24 Exoplanets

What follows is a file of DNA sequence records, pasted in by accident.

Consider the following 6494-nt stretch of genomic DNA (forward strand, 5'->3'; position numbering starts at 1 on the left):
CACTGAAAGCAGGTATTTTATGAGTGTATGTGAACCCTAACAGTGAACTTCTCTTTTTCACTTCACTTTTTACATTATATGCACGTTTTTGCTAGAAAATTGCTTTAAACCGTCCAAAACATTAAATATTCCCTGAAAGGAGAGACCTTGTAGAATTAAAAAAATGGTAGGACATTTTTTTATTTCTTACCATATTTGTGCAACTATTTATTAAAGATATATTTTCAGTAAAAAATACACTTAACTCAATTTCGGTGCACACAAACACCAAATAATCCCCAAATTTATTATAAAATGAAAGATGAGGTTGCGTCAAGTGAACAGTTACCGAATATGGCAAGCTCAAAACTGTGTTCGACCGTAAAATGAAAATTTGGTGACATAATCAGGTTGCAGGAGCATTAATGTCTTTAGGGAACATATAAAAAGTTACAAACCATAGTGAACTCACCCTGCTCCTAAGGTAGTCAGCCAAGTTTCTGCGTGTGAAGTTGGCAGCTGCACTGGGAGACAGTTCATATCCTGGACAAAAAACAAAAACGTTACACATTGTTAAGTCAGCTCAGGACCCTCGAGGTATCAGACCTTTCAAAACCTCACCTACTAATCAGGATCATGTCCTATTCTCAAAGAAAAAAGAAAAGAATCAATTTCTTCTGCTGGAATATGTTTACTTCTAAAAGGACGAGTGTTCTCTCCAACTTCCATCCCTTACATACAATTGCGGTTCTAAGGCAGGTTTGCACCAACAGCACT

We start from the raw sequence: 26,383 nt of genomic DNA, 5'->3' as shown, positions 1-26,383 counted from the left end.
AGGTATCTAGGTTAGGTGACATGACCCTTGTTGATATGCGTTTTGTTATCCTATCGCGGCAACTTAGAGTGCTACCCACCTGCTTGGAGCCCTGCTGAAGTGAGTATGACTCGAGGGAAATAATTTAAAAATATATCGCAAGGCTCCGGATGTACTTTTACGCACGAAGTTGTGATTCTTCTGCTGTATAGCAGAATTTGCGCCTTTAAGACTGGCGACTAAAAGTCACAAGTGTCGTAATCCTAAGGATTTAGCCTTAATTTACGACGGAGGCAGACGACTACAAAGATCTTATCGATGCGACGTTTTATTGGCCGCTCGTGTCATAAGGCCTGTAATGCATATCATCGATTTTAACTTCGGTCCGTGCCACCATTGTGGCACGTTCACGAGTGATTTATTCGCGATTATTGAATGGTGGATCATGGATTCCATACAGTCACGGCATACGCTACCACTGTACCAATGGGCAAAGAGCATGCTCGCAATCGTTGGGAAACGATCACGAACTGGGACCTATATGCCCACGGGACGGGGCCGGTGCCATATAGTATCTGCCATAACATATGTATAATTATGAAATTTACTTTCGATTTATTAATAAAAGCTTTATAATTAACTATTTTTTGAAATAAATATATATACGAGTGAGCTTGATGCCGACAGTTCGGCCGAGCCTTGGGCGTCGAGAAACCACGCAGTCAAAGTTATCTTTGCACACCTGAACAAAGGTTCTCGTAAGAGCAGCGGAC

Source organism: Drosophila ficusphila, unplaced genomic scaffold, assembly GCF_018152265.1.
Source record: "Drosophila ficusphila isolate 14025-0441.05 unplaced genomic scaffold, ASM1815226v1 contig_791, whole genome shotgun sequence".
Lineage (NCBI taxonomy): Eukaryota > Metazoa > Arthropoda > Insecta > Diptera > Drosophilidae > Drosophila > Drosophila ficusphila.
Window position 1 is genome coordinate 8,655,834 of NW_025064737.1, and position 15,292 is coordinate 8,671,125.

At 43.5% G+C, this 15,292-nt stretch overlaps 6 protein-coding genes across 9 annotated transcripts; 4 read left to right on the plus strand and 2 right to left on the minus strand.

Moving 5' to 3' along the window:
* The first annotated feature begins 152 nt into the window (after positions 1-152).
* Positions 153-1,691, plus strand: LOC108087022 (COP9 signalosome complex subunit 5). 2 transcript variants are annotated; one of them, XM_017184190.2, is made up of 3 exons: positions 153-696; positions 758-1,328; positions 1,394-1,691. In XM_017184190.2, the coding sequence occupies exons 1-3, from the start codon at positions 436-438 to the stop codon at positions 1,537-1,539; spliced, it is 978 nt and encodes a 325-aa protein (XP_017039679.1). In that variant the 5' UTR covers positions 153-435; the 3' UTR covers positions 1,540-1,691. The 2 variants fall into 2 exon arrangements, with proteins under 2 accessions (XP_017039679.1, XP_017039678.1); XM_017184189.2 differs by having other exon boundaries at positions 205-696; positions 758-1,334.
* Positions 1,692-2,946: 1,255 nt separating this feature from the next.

Love this podcast support this show through the a cast support a feature. It's up to you how much you give and there's no regular commitment. Just hit the link in the show description to support now than 15 seconds guidance to the internal can nine ignition sequence space nut size three to five or more about more radio on Space notice that recorded meals good 11. Thanks for joining us on another edition of the Space Nuts podcast episode 2 to 3 months. My name is Andrew dunkley and joining me as always is the good professor Fred Watson astronomer at large. Hello Fred Andrew. It's nice to be good for a change Euro with trade and another age some of the things that people used to say about me. I think we've all been there. Saying at about the federal treasurer of this week because the the budgets been released and it's the Cove covid budget some scary numbers, but you know, you've got the economy going and that means spending money and that means going into debt and that means, you know children and our children's children and their children are all going to have to pick up the slack in a few years time, but that's the way it goes. Unfortunately and I'm sure it'll be the same in many other countries around the world used to come now. We got a lot to talk about today. There's a few people you want to mention that have won prizes the Nobel Prize we're talking about one of the stories that's in the news this week that we're going to talk about is a study of comets which has revealed that our our system has a second alignment plane, which I think you'll find rather fascinating but maybe more so the possibility that around two dozen 24 odd x e Planets have better potential for life than Earth. That gets you thinking doesn't it? So we'll look at that and some audience questions one from Zoey in Northern Ireland and one from Gareth this coming up on this edition of choice nuts now Fred a few people you want to mention briefly as recipients of the Nobel Prize. This would be the Nobel Prize for science. Is it it's physics. Yep. So the 2020 Nobel Prize for physics indeed being shared in kind of two halves half goes to that esteemed British like Rodger Penrose. He he and you and I have talked about Rodger many times because of his work on the idea that black holes might spawn new universes off his his prize is not for that. It's for the discovery that black hole formation is a robust prediction of the general theory of relativity in other words, he dead Basically proved that black holes exist mathematically very well-known physicist. I'm sure I've told you before I was wanted a public lecture that Rodger gave in Sydney and halfway through the lectures mobile phone rang and he took the call so somebody in Oxford I think saying what do we do about this? I spoke for about five minutes and then got back-to-back very individual style. So he he's got half the prize and the other half goes to to really big names in in the science of black hole observations lineup cancel who is German and Andrea Gates who is American they have both independently and using different instruments have observed the orbits of stars around the black hole at the center of our galaxy The supermassive black hole. So they looked at the waist our swarm around it. They've met The orbits of those Styles which is why we know the mass of that black hole. So accurately it's about 4 million times the mass of the Sun. So Andre Agassi has used the Keck telescopes in Hawaii to observe the galactic center. While Rinehart Dental has used the European Southern observatory's VLT the very often telescope down there in Chile and they produced basically they produced movies over the last more than 20 years. They've both been working since the 1990s on this page produce movies of the motion of the Stars around the around the galactic center a stunning stuff. You can't actually see that galactic center directly in visible light. So they used infrared lights to you know, the infrared radiation released by these stars to to penetrate the dust that lies between ourselves and the galactic center fantastic stuff off. Been following their work for well over 20 years and I'm delighted that they both shared the second half of this Nobel Prize the first half going to Rodger Penrose. So it's gray noon Thursday, it is indeed and I think anybody who achieves those signs those sorts of levels of greatness certainly deserve deserve to be recognized for it. And while the Nobel Prize came about because of something terribly destructive called Dynamite we being used for very good things these days is it not? Yeah. That's right. Now let's move on to our first topic and a a study of comments revealing that our solar system has a second alignment plane. Now, I'm guessing the first month is the planets. That's right. Yeah, which is the the plane of the the orbits of the planets. It's called the ecliptic. It's very flat plane. I mean the Thursday Misfits and Mercury and Venus near the middle. They're tilted at a few degrees to the plane. But most of the rest of the planets are, you know, essentially lie in this same play in the name of this orbit is the actual the ecliptic itself. It was one of the reasons why Pluto was seen as an outsider very early on in but the history of knowledge of choice because it's inclined that I remember rightly 17°, I think to the ecliptic plane. So it's it's it's well out of it. Anyway that plane is what probably you know full well in Florida half billion years ago when the solar system was young was was a disc of material that the protoplanetary disk, but once now happened is a scientist in Japan whose whose name is Ari car higuchi. I think that's pronouncing it properly who's actually at the University of Occupational And environmental health in Japan. It's an official name for a university but she's working there and basically has worked on some of the the Nash observatories projects the national observatory in Japan. So she's basically said okay that ecliptic plane May well have come about because of the influence of the gravity of our galaxy the whole galaxy itself. In other words, the Milky Way the plane of the Milky Way exerts gravitational forces off. So she looked at the way those foster excuse me would might have set up the ecliptic in other words that the plane of this planetary disk protoplanetary disk back in the early history of the solar system how that might have been set up in the first place because the ecliptic stilted over with respect to the disk of the Milky Way by about sixty degrees it's dead. roughly sixty degrees and what she found was that there should be another plane that would be favored by the galactic the effect of Galactic gravity on the young solar system. So we've got the ecliptic tilted over at sixty degrees and the calculations show that there should be another plane also at 60° to the Milky Way But in a position Direction and she called it the empty ecliptic because essentially it doesn't contain a planetary system like, you know, like life the the really clip tick and that's a really interesting mathematical entity comes from our study of her study of the gravitational pull of the Galaxy, but then she looks at the orbits of comments and that in itself is an interesting thing because the suggestion is that Comments actually started off being formed in the ecliptic. We know we now know that comets occupy this spherical shell around the solar system called the Oort cloud and that's because they sort of come in from all directions. But what she's saying is that originally those comments would have been in there would have been probably concentrated in the ecliptic wage, but also perhaps in what we now see as the empty ecliptic and so to cut a long story short doing calculations of the orbits of comets you look at the statistics of it and sure enough she finds peaks in the the the basically the direction of of actually of the page and the aphelion that the farthest point from the some she finds two peaks in this distribution in the Comets in our you know, catalog of Commerce one near the eclipse wage. Among nearly empty ecliptic. So it's really interesting to find that you can make a prediction from you know, the the Dynamics of our own Galaxy Edge. It relates to the solar system and then make some you know, look at the catalog of of, tree objects that we have already available and find that there is evidence that what she's saying is correct nice piece of work. So would it be fair to say to this point in time? We've just assumed that all the comments are on the same plane and we've we've not really look down to the yeah their origin to graduate degree since we weren't away. Yeah. So so we it's been the opposite we've assumed that, it's have money coming from anywhere. They've been not in the plane but in this spherical shell the art cloud and that's certainly the case. We you know, they do come in from all directions. That's why you proposed the idea of this very closed off. Of comments, but what this work is showing is that the Oort cloud probably started off exactly as you said with comments in the plane of the solar system because that's sort of how they should be formed. But because, it's a small objects and and have been there a long way out this, you know, they're in the depths of the solar system. They've been perturbed by off the passage of other stars and things of that sort, which is why they're now in a spherical shell but I think what you're saying is that even within that spherical distribution of comets there is a sort of fossil wage remnant of the fact that they started off not only in the ecliptic but also in this empty ecliptic as well the to ecliptic directions. I'm not salute to the the whole paper for this which I'm going to do cuz it's interesting work. But so yeah, basically this is a you know, this is a second hand report, but it's yeah, it's a it's a VIN number. Resting place of work and it's quite far-reaching really it's yes if there's an inside the history of our solar system. Yeah. And from what I've read the this now opens up future study of long., It's so that they can you know, double-check their work I suppose so they can confirm their beliefs confirm their theories. Yeah, and that's what happens is know when you come up with an idea that could find a way of proving it. Yeah. Yeah, that's right. And actually the there's something on the on the agenda which is you know, I've spoken about the Vera see Ruben telescope, which may be called the large synoptic survey telescope should open for business. I think it's next year or the following year. It's been held up a bit by covid-19 there that that still building it down in Chile not very far from La Sirena. I saw it last year actually the construction side, but this telescope will survey the entire Sky every week effectively dead. Every few days and it's looking for what it called transient events. And that is you know, they'll pick up thousands of comments this page telescope and as well as asteroids, so we might have more evidence for the for the this empty ecliptic being a real thing by the time and that's those surveys are done on the on the very Ruben telescope fascinating exciting. All right. Well, they think it is. Yes and they'll definitely be more to talk about wage that sort of information starts to filter back. So we will watch with interest as I say Fred you all listening to the Space Nuts podcast Andrew dunkley here with Fred Watson over the wage. Yes that I'm over here. He's over there. Now, let's take a little break and find out more about our sponsor expressvpn rated number one by techradar. This is the one I use I've been using it for a couple of years and I love it. I joined expressvpn now that were brand new new to the market, but I read a lot of reviews and did a lot of comparisons and it was just something about their their business model that I particularly liked and a couple of years down the track honestly can't complain their interface is very easy to use their their service is second to none. I've had to contact them a couple of times about certain things that I wanted to do and they were brilliant. So you may be wondering why I do need a VPN at all. 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Come slash space to learn more and you'll find the link details in the show notes. And on our website now back to the show Space Nuts. Thanks for listening to the space. And that's podcast Andrew dunkley here with the good professor Fred Watson are now something I haven't mentioned for a long time is the space in that shop. You can find it on our website space. That's podcast.com. You can click on the the the shop Tab and there's new products that I didn't even know. We had like the bubble free stickers you can now get the Space Nuts logo in the office of a sticker. There's the dad hat. What's what's a dead? I don't know. What a dad hat is but there I'm thinking it's like a baseball cap, but you know a bit more daggy looking chaps more more akin to something an astronomer might wear whatever embroidered t-shirts for men and women. We've got the matte black magic coffee cup where you could probably drink too age. Of it or something else. We've got polo shirts. We've got colored mugs with the the big logo on them. We've even got the unisex hoodie. The Space Nuts unisex. Hoodie is not available. It's all on the space that's shop on our website space and that's podcast.com my goodness. It's just going gangbusters. And yeah, there's some good stuff with Christmas coming up and you know, you've got a dad that doesn't have you know, you've got no idea what to get him. The dad had would be a go. I reckon yeah off or polish it or my go get him one of everything Why Not Afraid let us move on to this study of world exoplanets effectively and what they've found is possibly a couple of dozen exoplanets that seem to have a better potential for life than earth now to this point in time Earth is still off. Replacing the whole universe that we are aware of that has life, but we strongly suspect there will be other places perhaps in our own solar system that Harbors some kind of Life probably microbial choice, but to actually be bold enough to step out and say well we think these twenty-four on planets are probably better than Earth for harboring life is a pretty big leap of faith isn't dead. Yeah. That's well. It's an interesting idea other, you know places that can out earth the earth and apparently there are home is similar when making we're making it easier for them. Yes, that's right, you know planets that that may have conditions better than us and indeed May orbit stars that are better than our son. That's so what what has happened is a group of scientists led by somebody at Washington State University. I think he's off. Connected with the Technical University in Berlin. His name is Derek shoots, and he has got together with some colleagues and penne. Hello from the Max Planck Institute for solar system research and Edouard ganar of via Nova University. So that you are this is a group of scientists have basically looked at what they call Super habitability criteria. So not just habitability, but super habitability wage, they looked through the list of four and a half thousand now known exoplanets to find candidates for planets might be better better than our own and as you said they found I think it's 24. Yes within that not none of them are within a hundred light-years though. They're all quite a long way away but nevertheless. So what what time? It done is taken these criteria. So first of all, of course habitability doesn't mean that planets definitely have life. It means they've got the conditions that will be conducive to life. So I'm super habitability means that they've got the conditions that will be super conducive to life. In other words might be even better than they are here. So they looked at home terrestrial type Planet rocky planets orbiting in the basically in the Goldilocks zone of the Kepler object of Interest exoplanet wage archive. This is ur, you know capital of the of the spacecraft that that discovered a very large number of these exoplanets by the transit method they pass in front of their parent stars and didn't the light bulb so they've said okay take just take the ones that that live within the the the habitable zone know that the liquid water Zone. The Goldilocks zone is recall, Of these objects and then that what they also looked at was lifespan. How long a star last so our son took your life span roughly ten billion years and we're about halfway through it at the moment, but there are many other stars which are cooler and age less massive, but go through that hydrogen fuel much more slowly in particular what we call case. K dwarf stars. They've got much much longer life spans, but more than twenty billion years sometimes up to seventy billion years. So it means that if you have a star that's going to last all this time, you're giving life a longer chance to to evolve. You know, you're you're you're to some extent improving the chances of Life kicking off on the other hand off. You don't want the planet to be so old that it's got no geothermal heat that it score is not liquid because the liquid core is probably what generates and protracted magnetic field and you don't want to lose that you don't want to you magnetic field to wear out so that you don't have protection from the radiation from your parents star particularly, cuz these K dwarfs are quite active and not probably spits out a lot more radiation than the son does. So they make this point that the sweet spot for life is a planet that is between 5 billion and 8 billion years old. That's the the kind of Zone that they think is the sweet spot and then they talk about the size of a planet clearly. If you've got a planet that's bigger than the earth it you might expect unless it's an ocean world that it would have more land if it's dead. Little bit bigger this suggests 50% bigger than the Earth's mass you'd retain more in interior heat. And so you keep the magnetic field going and you'll still have stronger gravity a larger level of gravity which means that you could keep an atmosphere, you know more solidly than than a smaller Planet. So I thought they also point to a slightly warmer temperature. If I remember rightly the Earth's average temperature mean temperature is 15° Celsius, they suggest if you get up about five degrees then and especially if you've got more moisture in the atmosphere, you've got a better chance of life and then points to the fact that this warmth and moisture preference we find on Earth because when you look at tropical rainforests, you've got much greater biodiversity than you do else wage. What you know in in areas that are not as as warm and moist. So those are the candidates. Those are the criteria. They say that this 24 Top Planet candidates that they've dug out. None of them actually meet all their criteria included the things that we've just left listed one have one of them four of the critical characteristics apparently making it as they say possibly much more comfortable for life than our home planet so long that shoots macro says it's sometimes difficult to convey this principle of super habitable planets because we think we have the best planet. We have a great number of complex diverse life-forms and many that can survive in extreme environments. It's good at to have adaptable life, but that doesn't mean we have the best of everything. So it's really quite an interesting job. Idea the idea of super habitability and you know it when you do studies like this Andrew it essentially sheds a bit of more light on our own environment and tells us a little bit more about our own planet. And you know, what is shortcomings are in perhaps? Yes. Yeah. Well, you know, I couldn't get past the headlines Size Matters off and won't be asleep. If you could find a Planet. There's a little bit bigger as you said the gravity would work in our favor keep the interior harder for longer and the atmosphere or old better, but there's there's there's also the issue if we ever are capable of leaving Earth and and colonizing another planet. We we do have to actually find something that we can handle in terms of gravity and that's something that never portrayed well in science fiction cuz everyone can go from planet to planet in some circumstances and they all walk the same way regardless, but clearly there are dead. Huge challenges for any future Exodus to potentially livable planet outside of our our own and gravity's got to come into effect. It's you Thursday. We noticed that when you get off the planet muscle wastage. Well, the opposite would be true. If you went to a planet like Earth that was one and a half times bigger. You would have issues with the amount of gravity Shorkey. Yeah and do your knees in four star? I can tell you I'm speaking as someone who's had his own these done in by us gravity or one of them. Anyway, look just as a PostScript to this page as you probably know. I'm a big fan of colonizing other worlds, but a building our own megastructures that would allow us to to live off Earth in space in large numbers with whatever gravity would choose because these like Halo Worlds world where the gravity is artificially created by centrifugal force. So that's the way to do it. You can make your own you can go off. Now that's that's good thinking and that's probably the way migration will happen. Ultimately you'll have generations of people moving through space and and the people who get there may have been born for a long time after The Exodus began but one one particular story. I read recently the Name Escapes me off the other the people of our solar system basically traveled in hollowed-out asteroids that we've been turned into long long haul space ships off basically places where people lived and they they rotated so that was gravity and they had Gardens it was you know, it's not beyond the Realms of possibility in the distant future. I thought I'd suggest very clever thinking I think it was a Kim Stanley Robinson novel. He's very clever. He's got a very very sharp mind when it comes to potential ways of living in our solar system beyond Earth that's dead. He wrote that amazing Mars series too, which is is a pretty heavy read but fascinating bloke. Yeah. No, it's it's exciting that there are potentially livable planets out there. Hopefully, you guys that keep looking into what we might find some that are a bit closer. Which would May well be ideal for our future who knows you listening to the space and that's podcast with Andrew dunkley and Fred 1000. The truth about the haditha massacre has been covered up but not anymore. I don't you know what happened. They went into houses and killed women and children who are thinking what a mask US Marines murdered innocent civilians In Cold Blood, and at the center of it. All is 25 year old Sergeant Frank ward off and me murder in house to a new podcast from crowd Network. Space Nuts now something else. I've not mentioned in recent episodes is that on our website? You can subscribe to our mailing list. Now, you can do that through your favorite podcast distributor whether that's iTunes or apple or YouTube or Stitch or Google or iHeartRadio off Spotify or maybe through your standard RSS feed. They're always of subscribing or you can simply subscribe by filling out the the information on our mailing list, which you will find on our website Space Nuts podcast, and tap on the Subscribe option. You can also become a patron by TJ signing up to your fate via your favorite Patriot Patron platform, whether it's patreon a cast or supercast they're all available to you and the packages off. Many and varied can cost you as little as $3 a month us. But if you want to put in more it's totally up to you. And as I've said many times it is optional. The good news is, we will very very soon have a bit more to add to our our patreon Platforms in the form of bonus material. So stand by for that not far away. We got some questions to to tackle and this one sort of caught us all by surprise in in an amusing way because of I I'm trying to walk as I read it think of the accent in my mind because I think it would just enhance it so beautifully, but even our producer Hugh was was smiled when he read this one. This comes from faith in Northern Ireland Hey Zoe from Northern Ireland here. I re-watched the movie Interstellar the other day and they show how some random Planet orbiting a black hole blah blah gravity makes time slowed down. In the movie 1 hour on the planet is seven years on Earth and I was wondering if that fact or that actually can happen. If so, if you're able to watch earth live from the planet Earth looked like it was in fast forward and this is the line that humor and I really love proper love the the podcast and you definitely make my long bus Journeys to work much more enjoyable. Thank you off. That's lovely. So we thank you for reaching out and asking that question. It's a it's a we've we've had people ask questions about Interstellar many times before and I don't know if you've yet seen it Fred was just added. Yeah. Yeah. Yes. Yeah and and then so where they go down to that water planet that is orbiting a black hole the the issue becomes one of gravity and as a consequence of that the time dilation or variation causes an hour on the planet's surface to be a year seven years back on the spaceship and therefore Earth. And could that really happen? So so what this is depicting is something we call gravitational time dilation dog chewing of time by gravity and we all experience here here on the surface of the Earth X moving a little bit more slowly than it is for people up in the International Space Station cuz we're in the home that's conclusive, you know to the center of the Earth's gravitational field than they are not by much. I mean the amount of dilation is Tiny But the the idea of dilating time from one hour to seven years is it's not possible because the that amount of time dilation would require such an enormous gravitational field that you would simply be spaghettified immediately. That's the issue that you know, you would feel a much greater gravitational. All the new then your head so you get turned into spaghetti. So that that time dilation of one hour to 7 years has been decried many trying to age. I observe as of this of this movie that it yes. The idea is correct that time is passing slower, you know in in the in the wrong section of field but not by that amount that amount is just a stretch too far by a very very long way. So no not really and Thursday. Yeah you the fast-forward effects that you would in a sense should see the Earth moving in fast forward if you could see it at all, but it's but yeah, once again, it's it's a for any kind of survivable environment, which is what's being depicted on the planet. The time dilation is much dead. Which relaxes you know, something like one day becoming a microsecond longer or something like that. It's not one hour becoming seven years. Hm now is I suppose the question that pops into my mind is what is a feasible limit on time dilation gravitational dilation, you could survive or circumstances where it would be significant. I suppose I think the answer is know. If you wanted an environment that you could survive in, you know, it's it would be significant. Okay, so that taxes back to the yeah, that's yeah that's affected the discussion about discovering a livable exoplanet. Again, we talked about gravity gravity in terms of the effect on the human body. But it also you'd also have to take time into account because you and I have talked before about trying to live on Mars. Example which almost has the same amount of day and the length as as Earth but long-term be a very very horrible place to try and live because you you took Acadian rhythms wouldn't work and they they don't adjust. Well as far as I remember a discussion. So there's there's all sorts of elements to take into account if we ever move and that's why we build our own space stations where you can make it 24 hours a day, like go back Point gravitational time dilation not a thing to the extreme that they go to in in that movie. That's right. It is science fiction. It is science fiction Zoe and you can do anything in science fiction as I've discovered and may make it seem so very real. Look. It's a clever film. I love it. I really enjoy it but they do stretch the creative license quite a bit in many aspects of the job. Be but it wouldn't be science fiction if they didn't so yes now and thanks for the questions. Oh and thanks for telling us how much you enjoy the podcast now, let's move on to a question from Gareth Edwards Gareth is referring back to a discussion where you had some time ago, probably a month or so ago about the the moon we were talking about how the Moon is actually rusting. He says hi. I'm no chemist as I'm sure this question reveals in the recent episode about oxidized a walk on the moon. You mentioned that there was no hydrogen on the moon which came there was hydrogen on the moon which came from the icing polar craters, but there was no obvious local source of oxygen but given that ice is H2O y cart it also be the source of oxygen best regards Gareth. I've Got a Feeling we might have actually said that at the time or maybe we suck. Off off camera, I'm not sure but he brings up an interesting point. I think what we said Andrew was a wonder why you can't get us can't get the oxygen Palm Beach to oh so garish questions are great one and I'm pretty sure we discussed it. I think I think it was Offline that we ourselves didn't understand and I think it I think I may answer has to do with you know, it's it's to do with the chemistry and I'm not a chemist either Gareth. So you and I are in the same boat here, but it is certainly true that the lunar soil the natural lunar soil has a huge component of oxygen in it, you know, a lot of the minerals are oxides of one form or another and there's a some work on the list to do with the ultimate project that is going to the moon now people looking long-term about whether wage Can whether you can actually use the lunar soil to generate oxygen and apparently one of the mineral studies very rich in oxygen is something called ilmenite wage, which again is a bit like what we're talking about. We were talking about hematite which is iron and oxygen ilmenite is a mixture of iron titanium an oxygen and so, you know, the the whole project talks about the chemistry required to extract that so I'm not sure what the answer to your question is, but I think it is to do with the way the oxygen is bound up in these dead minerals and it may well be that the hydrogen is the hydrogen, you know, the the divorce present in the in the water of the polls that tends to to leak away so that you log Would expect you to end up with a with an oxygen-rich environment in those in those Frozen puzzles in the South and North Poles of the Moon. Why did not provide the oxygen needed to you know to oxidized iron to make hematite and they don't know the answer to that some sort of chemistry here if I get time off next week or so. I'll go back to the the original paper which talked about the rusting of the Moon and try to find out a bit more detail, but I'm sorry, I don't have the the answer at the moment. But it's a really good question. And if there's anybody out there who knows the answer don't hesitate to let us know. Absolutely. Yes. We we do love to hear from you and sometimes people have put forward comments that off and sort of we go off. Yes, of course, that's that would make sense. Yeah, but we will we welcome that as we do welcome your questions, of course via our website space wage. Podcast.com you can just message as your question the traditional way via text or you can I record your question on the am a link on our website. Just click on that. If you've got a device with a microphone built in like a smartphone or a tablet or a laptop or a computer or whatever they call them these days notebook. You can just click record and say hi. I'm Fred from Sydney and I want to know what Andrews next novel is about and we'll spend twenty-four hours talking about it for you. No questions asked but yeah, ask us anything you like and I will handle that over to Fred cuz I don't answer any which is a blessing but yes, we do appreciate your questions and your feedback. Sometimes we just get emails from people wanting to say hi and that that's fine too. And you know, I've got found a long long suffering. 290 Bengals fan which I mentioned the other day. They actually achieved a draw their first non loss of the season the other day, which I was impressed with what a dog had battle that game was but that's beside the point. I think we've reached the end of another program Fred. Thank you so much though. It's a pleasure Andrew that took me by surprise, but we are now is to go. Yeah, probably but yeah, we we've gone a bit quicker this week than we normally would, you know, very good I take the philosophy that our story it should be as long as it takes to tell we have it especially when you don't know me, but I will say that if you are a patron through patreon or supercast some bonus material coming your way very very sensitive stand by for that. We should be getting onto that very very quickly indeed. So for it, thank you very much. We'll catch you again next week. Sounds great. Thanks a lot. Take care of look after yourself. See you soon. You too. Let's Fred Watson astronomer at large part of the crew here on the Good Ship Space Nuts and for me Andrew dunkley. Have a good week. Stay safe and we'll catch you again real soon a first lady available at Apple podcast on Google podcasts Spotify. I have radio or off favorite podcast Planet. You can also stream on-demand advice.com. This has been another quality broadcast production from.com.